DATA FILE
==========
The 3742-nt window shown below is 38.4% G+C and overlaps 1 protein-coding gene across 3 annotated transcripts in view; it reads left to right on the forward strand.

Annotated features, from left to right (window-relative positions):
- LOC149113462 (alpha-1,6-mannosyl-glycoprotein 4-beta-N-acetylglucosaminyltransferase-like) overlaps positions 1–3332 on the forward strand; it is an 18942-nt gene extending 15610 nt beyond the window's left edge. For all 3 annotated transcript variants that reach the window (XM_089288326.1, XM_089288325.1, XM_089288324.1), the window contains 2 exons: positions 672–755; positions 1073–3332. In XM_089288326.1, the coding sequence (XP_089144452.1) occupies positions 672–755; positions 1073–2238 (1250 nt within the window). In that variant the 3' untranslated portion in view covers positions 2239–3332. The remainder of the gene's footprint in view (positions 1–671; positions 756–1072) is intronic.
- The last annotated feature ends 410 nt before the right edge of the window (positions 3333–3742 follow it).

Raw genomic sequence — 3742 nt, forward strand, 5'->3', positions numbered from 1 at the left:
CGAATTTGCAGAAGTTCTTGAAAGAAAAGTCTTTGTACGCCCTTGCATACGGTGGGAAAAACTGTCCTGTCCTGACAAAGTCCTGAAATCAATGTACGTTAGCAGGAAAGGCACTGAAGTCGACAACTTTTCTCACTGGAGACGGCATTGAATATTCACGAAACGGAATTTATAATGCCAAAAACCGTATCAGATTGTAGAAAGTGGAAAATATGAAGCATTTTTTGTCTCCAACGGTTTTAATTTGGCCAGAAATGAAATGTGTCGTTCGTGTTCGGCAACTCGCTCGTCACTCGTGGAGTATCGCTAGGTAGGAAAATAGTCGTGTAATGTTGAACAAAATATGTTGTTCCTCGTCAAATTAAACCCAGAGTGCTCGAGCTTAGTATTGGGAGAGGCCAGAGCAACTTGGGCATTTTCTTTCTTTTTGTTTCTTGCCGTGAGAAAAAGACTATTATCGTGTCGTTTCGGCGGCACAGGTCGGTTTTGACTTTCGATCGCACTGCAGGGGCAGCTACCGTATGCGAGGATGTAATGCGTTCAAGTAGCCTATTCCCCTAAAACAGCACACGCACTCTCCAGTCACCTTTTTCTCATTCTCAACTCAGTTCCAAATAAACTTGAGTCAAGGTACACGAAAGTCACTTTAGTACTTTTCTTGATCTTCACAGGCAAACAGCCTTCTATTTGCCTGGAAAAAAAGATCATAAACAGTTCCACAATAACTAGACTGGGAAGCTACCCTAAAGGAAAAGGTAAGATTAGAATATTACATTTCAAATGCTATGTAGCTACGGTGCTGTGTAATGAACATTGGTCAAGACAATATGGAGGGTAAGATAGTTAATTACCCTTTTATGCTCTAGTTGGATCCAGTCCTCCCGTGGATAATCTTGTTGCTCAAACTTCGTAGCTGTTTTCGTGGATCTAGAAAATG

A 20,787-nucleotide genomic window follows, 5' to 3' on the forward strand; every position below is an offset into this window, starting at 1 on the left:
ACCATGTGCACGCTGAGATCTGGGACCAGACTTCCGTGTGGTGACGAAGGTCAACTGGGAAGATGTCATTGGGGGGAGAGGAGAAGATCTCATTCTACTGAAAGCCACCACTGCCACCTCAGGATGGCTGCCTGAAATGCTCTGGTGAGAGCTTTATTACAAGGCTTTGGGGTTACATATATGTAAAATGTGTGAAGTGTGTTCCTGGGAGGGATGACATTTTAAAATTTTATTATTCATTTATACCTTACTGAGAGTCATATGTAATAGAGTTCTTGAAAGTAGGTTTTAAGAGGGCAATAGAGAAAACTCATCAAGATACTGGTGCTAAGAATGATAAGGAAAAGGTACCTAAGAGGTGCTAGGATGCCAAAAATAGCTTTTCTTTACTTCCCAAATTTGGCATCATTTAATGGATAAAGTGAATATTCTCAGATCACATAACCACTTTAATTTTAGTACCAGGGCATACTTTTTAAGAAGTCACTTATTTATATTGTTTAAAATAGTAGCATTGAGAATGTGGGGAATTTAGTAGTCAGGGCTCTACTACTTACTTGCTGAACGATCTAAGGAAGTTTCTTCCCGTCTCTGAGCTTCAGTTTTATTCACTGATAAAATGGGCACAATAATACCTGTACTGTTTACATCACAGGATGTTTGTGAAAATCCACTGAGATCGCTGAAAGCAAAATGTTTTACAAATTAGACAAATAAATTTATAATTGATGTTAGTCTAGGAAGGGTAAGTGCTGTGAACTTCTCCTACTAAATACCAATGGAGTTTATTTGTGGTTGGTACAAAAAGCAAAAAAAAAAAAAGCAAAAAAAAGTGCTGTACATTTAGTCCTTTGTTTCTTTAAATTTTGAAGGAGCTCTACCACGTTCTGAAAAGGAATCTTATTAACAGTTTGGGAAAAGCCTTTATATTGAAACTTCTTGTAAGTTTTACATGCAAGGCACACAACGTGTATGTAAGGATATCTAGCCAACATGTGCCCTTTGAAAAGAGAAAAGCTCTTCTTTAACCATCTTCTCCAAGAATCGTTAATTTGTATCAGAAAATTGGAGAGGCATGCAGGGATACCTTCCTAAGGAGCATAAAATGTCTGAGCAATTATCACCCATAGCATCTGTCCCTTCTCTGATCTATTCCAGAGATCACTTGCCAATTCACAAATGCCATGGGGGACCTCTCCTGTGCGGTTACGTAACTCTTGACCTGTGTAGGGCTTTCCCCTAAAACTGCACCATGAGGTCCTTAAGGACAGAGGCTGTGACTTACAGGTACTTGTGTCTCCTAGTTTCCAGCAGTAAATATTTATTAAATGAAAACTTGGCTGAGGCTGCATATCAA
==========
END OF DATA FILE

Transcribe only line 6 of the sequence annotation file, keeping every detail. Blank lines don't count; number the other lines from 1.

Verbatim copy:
CGAATTTGCAGAAGTTCTTGAAAGAAAAGTCTTTGTACGCCCTTGCATACGGTGGGAAAAACTGTCCTGTCCTGACAAAGTCCTGAAATCAATGTACGTTAGCAGGAAAGGCACTGAAGTCGACAACTTTTCTCACTGGAGACGGCATTGAATATTCACGAAACGGAATTTATAATGCCAAAAACCGTATCAGATTGTAGAAAGTGGAAAATATGAAGCATTTTTTGTCTCCAACGGTTTTAATTTGGCCAGAAATGAAATGTGTCGTTCGTGTTCGGCAACTCGCTCGTCACTCGTGGAGTATCGCTAGGTAGGAAAATAGTCGTGTAATGTTGAACAAAATATGTTGTTCCTCGTCAAATTAAACCCAGAGTGCTCGAGCTTAGTATTGGGAGAGGCCAGAGCAACTTGGGCATTTTCTTTCTTTTTGTTTCTTGCCGTGAGAAAAAGACTATTATCGTGTCGTTTCGGCGGCACAGGTCGGTTTTGACTTTCGATCGCACTGCAGGGGCAGCTACCGTATGCGAGGATGTAATGCGTTCAAGTAGCCTATTCCCCTAAAACAGCACACGCACTCTCCAGTCACCTTTTTCTCATTCTCAACTCAGTTCCAAATAAACTTGAGTCAAGGTACACGAAAGTCACTTTAGTACTTTTCTTGATCTTCACAGGCAAACAGCCTTCTATTTGCCTGGAAAAAAAGATCATAAACAGTTCCACAATAACTAGACTGGGAAGCTACCCTAAAGGAAAAGGTAAGATTAGAATATTACATTTCAAATGCTATGTAGCTACGGTGCTGTGTAATGAACATTGGTCAAGACAATATGGAGGGTAAGATAGTTAATTACCCTTTTATGCTCTAGTTGGATCCAGTCCTCCCGTGGATAATCTTGTTGCTCAAACTTCGTAGCTGTTTTCGTGGATCTAGAAAATG